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Ethics in Finance

CORPORATE GOVERNANCE

Shareholder Wealth Maximization

Background

Shareholder Wealth Maximization defined (SWM): immediate operating goal and the ultimate purpose of a public corporation is and should be to maximize return on equity capital Investors and managers should narrowly focus on SWM Why? SWM is expected to yield the most socially efficient allocation of capital

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Ethical Issues

What is the social purpose of a corporation How are interests of shareholders, managers and society at large reconciled Can SWM and corporate social responsibility (CSR) be aligned? Can CSR trump SWM and be justified on the basis of ethics or the generation of social benefits beyond shareholders

History

First public corporations were joint stock companies formed in the 17th and 18th centuries relatively recent development Legal liability of shareholders limited to capital invested Private property rights are the foundation of market capitalism The stewards of private capital, the managers, are not to be liable except for gross negligence or willful misconduct. Shareholders are typically wide group with limited rights of control

History

SWM principle arises from agency theory separation of ownership and control SWM also justified by economic efficiency capital allocated to highest expected return. SWM principle also recognizes the public company as a nexus of contracts
Agents are in a position of trust Must safeguard assets SWM must consider both risk and return Agents/managers allowed discretion to exercise business judgment

Measures of SWM

Share Price - shareholder wealth defined as the market capitalization of a public company no. of outstanding shares multiplied by share price Market capitalization is just a market estimate
Higher EPS increases price per share Market cap reflects potential future earnings Can be used to justify additional investments

Market capitalization is an artificial construct of the subjective valuation by buyers and sellers
Artificial bubbles in valuation form Free cash flow vs. real cash flow can be manipulated Stock price may not fully reflect value of shares

Measure of SWM

Cash flow: Earnings per share EPS Profit (net income) can be accrued and subject to accounting manipulation Free cash flow shows real returns Negative cash flows could reflect investment in capital projects with future returns Economic Value Added (EVA): Is firm earning more than its cost of capital Deduct the opportunity cost of next best return i.e. risk free govt bond Economic profit only starts when capital cost is recovered

Justifications of SWM Principle

Management has strong fiduciary duties on behalf of shareholders:


Agent acts voluntarily to act in shareholders best interests Duties established and enforced by law Shareholders retain ownership of assets and revenues support for private property Utilitarianism free movement of capital promotes wealth and benefits all. Free markets outperform alternative measures.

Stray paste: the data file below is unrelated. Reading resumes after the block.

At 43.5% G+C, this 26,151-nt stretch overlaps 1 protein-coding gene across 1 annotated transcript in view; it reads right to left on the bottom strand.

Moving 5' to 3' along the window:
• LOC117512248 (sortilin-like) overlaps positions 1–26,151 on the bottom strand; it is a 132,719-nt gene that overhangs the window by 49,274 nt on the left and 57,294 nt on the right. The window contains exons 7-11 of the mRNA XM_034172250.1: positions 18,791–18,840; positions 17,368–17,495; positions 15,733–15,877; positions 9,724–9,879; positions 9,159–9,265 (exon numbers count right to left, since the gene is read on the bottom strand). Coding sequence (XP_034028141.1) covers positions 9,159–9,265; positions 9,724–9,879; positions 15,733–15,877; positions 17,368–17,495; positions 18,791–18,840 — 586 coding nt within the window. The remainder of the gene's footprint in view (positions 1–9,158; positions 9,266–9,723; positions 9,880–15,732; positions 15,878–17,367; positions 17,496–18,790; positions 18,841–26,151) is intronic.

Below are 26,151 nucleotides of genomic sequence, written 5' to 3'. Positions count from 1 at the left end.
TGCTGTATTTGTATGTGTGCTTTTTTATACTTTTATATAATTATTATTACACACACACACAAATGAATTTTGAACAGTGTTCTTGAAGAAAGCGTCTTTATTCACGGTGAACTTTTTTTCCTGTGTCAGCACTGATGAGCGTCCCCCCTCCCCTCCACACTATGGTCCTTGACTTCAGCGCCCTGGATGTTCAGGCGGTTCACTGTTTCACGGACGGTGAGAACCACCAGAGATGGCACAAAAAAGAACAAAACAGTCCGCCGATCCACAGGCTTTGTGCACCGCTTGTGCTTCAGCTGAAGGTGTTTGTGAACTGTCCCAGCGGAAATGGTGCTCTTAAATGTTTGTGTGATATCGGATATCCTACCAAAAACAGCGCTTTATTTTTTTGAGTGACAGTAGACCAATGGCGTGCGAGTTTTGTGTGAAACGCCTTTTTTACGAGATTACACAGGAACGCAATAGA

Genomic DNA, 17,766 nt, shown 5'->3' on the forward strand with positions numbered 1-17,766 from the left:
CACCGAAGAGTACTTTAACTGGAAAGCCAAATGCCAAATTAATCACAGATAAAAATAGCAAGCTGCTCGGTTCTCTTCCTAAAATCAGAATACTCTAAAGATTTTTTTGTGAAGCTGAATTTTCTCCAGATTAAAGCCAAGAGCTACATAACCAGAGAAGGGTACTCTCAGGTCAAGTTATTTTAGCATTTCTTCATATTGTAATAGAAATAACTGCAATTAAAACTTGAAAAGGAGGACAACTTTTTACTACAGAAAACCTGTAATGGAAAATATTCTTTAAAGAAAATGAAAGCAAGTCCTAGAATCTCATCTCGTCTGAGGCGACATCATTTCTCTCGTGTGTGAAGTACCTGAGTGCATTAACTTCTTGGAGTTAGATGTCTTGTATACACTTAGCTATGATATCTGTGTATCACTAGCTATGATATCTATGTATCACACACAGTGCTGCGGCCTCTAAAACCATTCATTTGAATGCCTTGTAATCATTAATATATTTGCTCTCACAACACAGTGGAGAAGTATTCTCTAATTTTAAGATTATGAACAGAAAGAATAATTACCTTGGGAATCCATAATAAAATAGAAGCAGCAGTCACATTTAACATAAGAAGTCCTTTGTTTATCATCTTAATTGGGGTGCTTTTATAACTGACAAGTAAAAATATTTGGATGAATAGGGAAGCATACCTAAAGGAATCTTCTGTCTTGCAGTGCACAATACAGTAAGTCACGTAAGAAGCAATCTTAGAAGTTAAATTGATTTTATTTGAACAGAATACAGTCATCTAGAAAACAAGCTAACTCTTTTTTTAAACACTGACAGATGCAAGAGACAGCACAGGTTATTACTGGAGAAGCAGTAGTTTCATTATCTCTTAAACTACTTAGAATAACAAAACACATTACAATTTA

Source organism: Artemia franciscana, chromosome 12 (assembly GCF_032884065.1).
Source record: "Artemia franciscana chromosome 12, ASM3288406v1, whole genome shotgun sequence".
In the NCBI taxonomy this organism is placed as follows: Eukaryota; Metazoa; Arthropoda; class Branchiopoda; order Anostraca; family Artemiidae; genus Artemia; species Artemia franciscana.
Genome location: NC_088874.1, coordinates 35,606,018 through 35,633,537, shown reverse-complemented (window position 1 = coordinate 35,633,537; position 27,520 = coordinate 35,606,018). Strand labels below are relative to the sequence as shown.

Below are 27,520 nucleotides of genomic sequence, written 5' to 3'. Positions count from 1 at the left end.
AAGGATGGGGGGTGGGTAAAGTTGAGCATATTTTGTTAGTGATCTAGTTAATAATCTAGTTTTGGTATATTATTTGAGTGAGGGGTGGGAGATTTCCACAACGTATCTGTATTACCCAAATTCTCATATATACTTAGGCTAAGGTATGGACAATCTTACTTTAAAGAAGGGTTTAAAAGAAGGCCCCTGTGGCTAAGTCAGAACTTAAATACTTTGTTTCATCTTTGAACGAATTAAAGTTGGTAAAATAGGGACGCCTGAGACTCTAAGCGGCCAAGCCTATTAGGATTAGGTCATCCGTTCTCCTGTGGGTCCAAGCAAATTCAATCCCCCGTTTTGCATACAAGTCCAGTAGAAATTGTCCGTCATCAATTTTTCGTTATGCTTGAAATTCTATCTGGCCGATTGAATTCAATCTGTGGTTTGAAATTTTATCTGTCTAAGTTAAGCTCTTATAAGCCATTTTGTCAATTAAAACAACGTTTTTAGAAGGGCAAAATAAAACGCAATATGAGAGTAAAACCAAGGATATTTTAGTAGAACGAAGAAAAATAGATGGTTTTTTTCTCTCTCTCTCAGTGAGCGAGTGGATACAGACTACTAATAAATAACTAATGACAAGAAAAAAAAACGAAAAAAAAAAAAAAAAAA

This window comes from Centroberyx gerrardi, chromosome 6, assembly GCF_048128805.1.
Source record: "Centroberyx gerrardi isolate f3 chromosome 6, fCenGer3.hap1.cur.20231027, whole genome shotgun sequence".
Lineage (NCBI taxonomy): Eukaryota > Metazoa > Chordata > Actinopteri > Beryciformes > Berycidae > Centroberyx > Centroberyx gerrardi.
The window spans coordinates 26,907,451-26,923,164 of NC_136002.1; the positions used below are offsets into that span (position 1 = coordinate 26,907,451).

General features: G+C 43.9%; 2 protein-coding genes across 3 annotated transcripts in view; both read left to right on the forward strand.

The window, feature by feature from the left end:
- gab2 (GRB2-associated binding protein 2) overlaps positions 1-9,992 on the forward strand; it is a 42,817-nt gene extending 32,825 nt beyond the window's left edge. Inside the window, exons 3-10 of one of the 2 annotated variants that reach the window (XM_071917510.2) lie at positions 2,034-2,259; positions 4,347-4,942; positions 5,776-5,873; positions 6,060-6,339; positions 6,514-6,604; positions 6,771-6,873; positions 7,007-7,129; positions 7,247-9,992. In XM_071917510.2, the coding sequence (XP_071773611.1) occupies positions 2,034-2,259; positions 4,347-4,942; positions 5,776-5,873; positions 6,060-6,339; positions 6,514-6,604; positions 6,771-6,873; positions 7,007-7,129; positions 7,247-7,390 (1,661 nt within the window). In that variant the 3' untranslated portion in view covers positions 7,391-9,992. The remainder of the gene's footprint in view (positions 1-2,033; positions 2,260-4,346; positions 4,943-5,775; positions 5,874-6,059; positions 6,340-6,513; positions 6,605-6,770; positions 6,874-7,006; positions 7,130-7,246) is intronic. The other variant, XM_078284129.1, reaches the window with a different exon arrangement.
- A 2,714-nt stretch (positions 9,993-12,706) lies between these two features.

Critiques of SWM Principle

Managers require discretion in conduct of their duties:


business judgment rule Must prioritize competing interests of stakeholders Importance stakeholder group varies over time Competition of interests conditions are fluid

Is SWM principle binding in law?:


No, but SWM has primacy Prescriptive standard for evaluating D&O conduct D&O may exercise discretion and not always implement SWM Charitable donations, legal compliance and public welfare

Shareholder primacy challenged


Not true ownership because of separation of ownership , control and influence

Critiques of SWM Principle


Management discretion to sacrifice corporate profits in the public interest is necessary, independent of law, and SWM, actually practiced, would override social and moral sanctions on corporate misconduct - Elhauge 2005

Critiques of SWM Principle

Corporation as corporate citizen philanthropy


Does this compromise the agency principle? Polluters a largest charitable contributors corporate social legitimization vs. corporate citizenship Philanthropy as long term benefit

Maximizing short term financial performance


At cost to long term benefit Not motivational to employees and managers Socially legitimate function in order to survive Must create value in order to survive

Corporation as a social institution


Licensed by state to promote general welfare Government is a stakeholder in the company on behalf of the public

Critiques of SWM Principle

Evidence suggests that the relationship between CSR and financial performance is neutral or mildly positive.
Limited SCR is no likely to harm corporate earnings Social initiatives are not markedly unprofitable May enhance or protect corporate reputation Avoidance of harm assisted by engagement in good Wrongful conduct can clearly be very costly

Conclusions

Conclusions:
Management should attempt to maximize sustainable economic value for shareholders Shareholders must guard against management self interest Some purpose other than money may be a better strategy Broad stakeholder value may be strategically valuable Doing social good may be a good long term strategy.